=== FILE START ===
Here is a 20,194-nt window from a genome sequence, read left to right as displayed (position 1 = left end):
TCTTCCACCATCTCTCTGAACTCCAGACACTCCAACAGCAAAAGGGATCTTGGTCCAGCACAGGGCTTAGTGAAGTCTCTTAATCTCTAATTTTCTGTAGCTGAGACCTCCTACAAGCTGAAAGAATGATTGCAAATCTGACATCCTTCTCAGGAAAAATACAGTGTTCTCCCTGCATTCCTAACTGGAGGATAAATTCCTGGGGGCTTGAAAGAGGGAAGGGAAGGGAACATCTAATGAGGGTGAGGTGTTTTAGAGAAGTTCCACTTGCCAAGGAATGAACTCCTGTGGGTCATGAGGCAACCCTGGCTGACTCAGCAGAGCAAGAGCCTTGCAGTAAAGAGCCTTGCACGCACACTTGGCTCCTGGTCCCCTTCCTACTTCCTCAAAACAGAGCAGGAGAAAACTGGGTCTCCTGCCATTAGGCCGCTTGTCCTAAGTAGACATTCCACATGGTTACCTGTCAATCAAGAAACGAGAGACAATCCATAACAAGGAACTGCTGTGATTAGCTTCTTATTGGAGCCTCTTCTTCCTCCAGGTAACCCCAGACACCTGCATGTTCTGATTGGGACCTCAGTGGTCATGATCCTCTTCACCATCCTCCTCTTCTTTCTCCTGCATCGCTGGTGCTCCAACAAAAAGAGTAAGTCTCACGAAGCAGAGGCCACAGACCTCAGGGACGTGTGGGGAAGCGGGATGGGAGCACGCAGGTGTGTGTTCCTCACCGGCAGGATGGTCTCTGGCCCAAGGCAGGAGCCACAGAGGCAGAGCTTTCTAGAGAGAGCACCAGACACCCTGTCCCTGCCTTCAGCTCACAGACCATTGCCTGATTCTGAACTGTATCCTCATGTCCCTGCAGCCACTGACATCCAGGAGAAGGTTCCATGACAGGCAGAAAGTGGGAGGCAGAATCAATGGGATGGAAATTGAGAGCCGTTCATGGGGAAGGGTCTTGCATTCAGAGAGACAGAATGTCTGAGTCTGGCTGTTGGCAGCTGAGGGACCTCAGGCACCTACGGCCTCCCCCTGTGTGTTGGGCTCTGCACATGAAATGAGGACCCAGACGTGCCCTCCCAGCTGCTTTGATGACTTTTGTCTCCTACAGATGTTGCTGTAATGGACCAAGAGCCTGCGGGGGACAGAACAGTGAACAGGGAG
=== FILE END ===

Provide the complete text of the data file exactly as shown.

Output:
Here is a 20,194-nt window from a genome sequence, read left to right as displayed (position 1 = left end):
TCTTCCACCATCTCTCTGAACTCCAGACACTCCAACAGCAAAAGGGATCTTGGTCCAGCACAGGGCTTAGTGAAGTCTCTTAATCTCTAATTTTCTGTAGCTGAGACCTCCTACAAGCTGAAAGAATGATTGCAAATCTGACATCCTTCTCAGGAAAAATACAGTGTTCTCCCTGCATTCCTAACTGGAGGATAAATTCCTGGGGGCTTGAAAGAGGGAAGGGAAGGGAACATCTAATGAGGGTGAGGTGTTTTAGAGAAGTTCCACTTGCCAAGGAATGAACTCCTGTGGGTCATGAGGCAACCCTGGCTGACTCAGCAGAGCAAGAGCCTTGCAGTAAAGAGCCTTGCACGCACACTTGGCTCCTGGTCCCCTTCCTACTTCCTCAAAACAGAGCAGGAGAAAACTGGGTCTCCTGCCATTAGGCCGCTTGTCCTAAGTAGACATTCCACATGGTTACCTGTCAATCAAGAAACGAGAGACAATCCATAACAAGGAACTGCTGTGATTAGCTTCTTATTGGAGCCTCTTCTTCCTCCAGGTAACCCCAGACACCTGCATGTTCTGATTGGGACCTCAGTGGTCATGATCCTCTTCACCATCCTCCTCTTCTTTCTCCTGCATCGCTGGTGCTCCAACAAAAAGAGTAAGTCTCACGAAGCAGAGGCCACAGACCTCAGGGACGTGTGGGGAAGCGGGATGGGAGCACGCAGGTGTGTGTTCCTCACCGGCAGGATGGTCTCTGGCCCAAGGCAGGAGCCACAGAGGCAGAGCTTTCTAGAGAGAGCACCAGACACCCTGTCCCTGCCTTCAGCTCACAGACCATTGCCTGATTCTGAACTGTATCCTCATGTCCCTGCAGCCACTGACATCCAGGAGAAGGTTCCATGACAGGCAGAAAGTGGGAGGCAGAATCAATGGGATGGAAATTGAGAGCCGTTCATGGGGAAGGGTCTTGCATTCAGAGAGACAGAATGTCTGAGTCTGGCTGTTGGCAGCTGAGGGACCTCAGGCACCTACGGCCTCCCCCTGTGTGTTGGGCTCTGCACATGAAATGAGGACCCAGACGTGCCCTCCCAGCTGCTTTGATGACTTTTGTCTCCTACAGATGTTGCTGTAATGGACCAAGAGCCTGCGGGGGACAGAACAGTGAACAGGGAG